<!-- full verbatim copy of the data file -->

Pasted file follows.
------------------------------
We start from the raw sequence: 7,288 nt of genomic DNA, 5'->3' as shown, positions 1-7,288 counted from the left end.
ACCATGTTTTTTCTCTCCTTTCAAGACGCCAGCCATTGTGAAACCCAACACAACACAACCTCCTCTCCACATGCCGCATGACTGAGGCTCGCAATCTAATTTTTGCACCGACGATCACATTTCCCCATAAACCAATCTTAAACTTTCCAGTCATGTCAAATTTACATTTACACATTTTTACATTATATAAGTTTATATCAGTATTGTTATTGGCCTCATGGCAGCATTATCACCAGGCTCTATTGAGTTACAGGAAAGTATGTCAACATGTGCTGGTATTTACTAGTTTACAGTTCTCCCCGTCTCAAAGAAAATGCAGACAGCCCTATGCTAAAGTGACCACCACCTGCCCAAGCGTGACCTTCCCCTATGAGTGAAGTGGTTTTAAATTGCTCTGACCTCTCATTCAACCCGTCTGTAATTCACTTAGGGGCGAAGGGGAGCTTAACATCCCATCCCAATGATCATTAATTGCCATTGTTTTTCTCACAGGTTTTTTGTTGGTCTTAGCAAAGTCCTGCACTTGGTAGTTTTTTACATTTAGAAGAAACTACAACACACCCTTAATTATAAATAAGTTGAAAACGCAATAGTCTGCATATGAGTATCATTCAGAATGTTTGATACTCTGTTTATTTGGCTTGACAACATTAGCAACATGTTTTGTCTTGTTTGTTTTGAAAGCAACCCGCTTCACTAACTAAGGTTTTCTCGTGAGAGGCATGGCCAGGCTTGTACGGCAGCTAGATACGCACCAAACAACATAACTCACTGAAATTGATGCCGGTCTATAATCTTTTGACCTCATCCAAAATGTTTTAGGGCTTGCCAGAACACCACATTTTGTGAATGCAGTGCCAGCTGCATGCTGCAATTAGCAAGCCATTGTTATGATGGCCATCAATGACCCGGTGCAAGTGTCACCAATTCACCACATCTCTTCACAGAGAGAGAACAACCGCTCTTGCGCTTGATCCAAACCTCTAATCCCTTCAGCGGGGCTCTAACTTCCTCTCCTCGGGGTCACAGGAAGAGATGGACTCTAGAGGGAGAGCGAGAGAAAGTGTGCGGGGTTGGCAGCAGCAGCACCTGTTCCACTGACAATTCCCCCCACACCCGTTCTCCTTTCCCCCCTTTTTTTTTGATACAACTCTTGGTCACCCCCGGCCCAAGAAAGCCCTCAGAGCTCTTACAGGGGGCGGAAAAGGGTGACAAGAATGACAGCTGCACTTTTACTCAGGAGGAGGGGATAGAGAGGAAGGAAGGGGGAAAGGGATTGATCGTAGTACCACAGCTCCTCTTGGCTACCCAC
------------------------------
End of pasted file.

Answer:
We start from the raw sequence: 7,288 nt of genomic DNA, 5'->3' as shown, positions 1-7,288 counted from the left end.
ACCATGTTTTTTCTCTCCTTTCAAGACGCCAGCCATTGTGAAACCCAACACAACACAACCTCCTCTCCACATGCCGCATGACTGAGGCTCGCAATCTAATTTTTGCACCGACGATCACATTTCCCCATAAACCAATCTTAAACTTTCCAGTCATGTCAAATTTACATTTACACATTTTTACATTATATAAGTTTATATCAGTATTGTTATTGGCCTCATGGCAGCATTATCACCAGGCTCTATTGAGTTACAGGAAAGTATGTCAACATGTGCTGGTATTTACTAGTTTACAGTTCTCCCCGTCTCAAAGAAAATGCAGACAGCCCTATGCTAAAGTGACCACCACCTGCCCAAGCGTGACCTTCCCCTATGAGTGAAGTGGTTTTAAATTGCTCTGACCTCTCATTCAACCCGTCTGTAATTCACTTAGGGGCGAAGGGGAGCTTAACATCCCATCCCAATGATCATTAATTGCCATTGTTTTTCTCACAGGTTTTTTGTTGGTCTTAGCAAAGTCCTGCACTTGGTAGTTTTTTACATTTAGAAGAAACTACAACACACCCTTAATTATAAATAAGTTGAAAACGCAATAGTCTGCATATGAGTATCATTCAGAATGTTTGATACTCTGTTTATTTGGCTTGACAACATTAGCAACATGTTTTGTCTTGTTTGTTTTGAAAGCAACCCGCTTCACTAACTAAGGTTTTCTCGTGAGAGGCATGGCCAGGCTTGTACGGCAGCTAGATACGCACCAAACAACATAACTCACTGAAATTGATGCCGGTCTATAATCTTTTGACCTCATCCAAAATGTTTTAGGGCTTGCCAGAACACCACATTTTGTGAATGCAGTGCCAGCTGCATGCTGCAATTAGCAAGCCATTGTTATGATGGCCATCAATGACCCGGTGCAAGTGTCACCAATTCACCACATCTCTTCACAGAGAGAGAACAACCGCTCTTGCGCTTGATCCAAACCTCTAATCCCTTCAGCGGGGCTCTAACTTCCTCTCCTCGGGGTCACAGGAAGAGATGGACTCTAGAGGGAGAGCGAGAGAAAGTGTGCGGGGTTGGCAGCAGCAGCACCTGTTCCACTGACAATTCCCCCCACACCCGTTCTCCTTTCCCCCCTTTTTTTTTGATACAACTCTTGGTCACCCCCGGCCCAAGAAAGCCCTCAGAGCTCTTACAGGGGGCGGAAAAGGGTGACAAGAATGACAGCTGCACTTTTACTCAGGAGGAGGGGATAGAGAGGAAGGAAGGGGGAAAGGGATTGATCGTAGTACCACAGCTCCTCTTGGCTACCCAC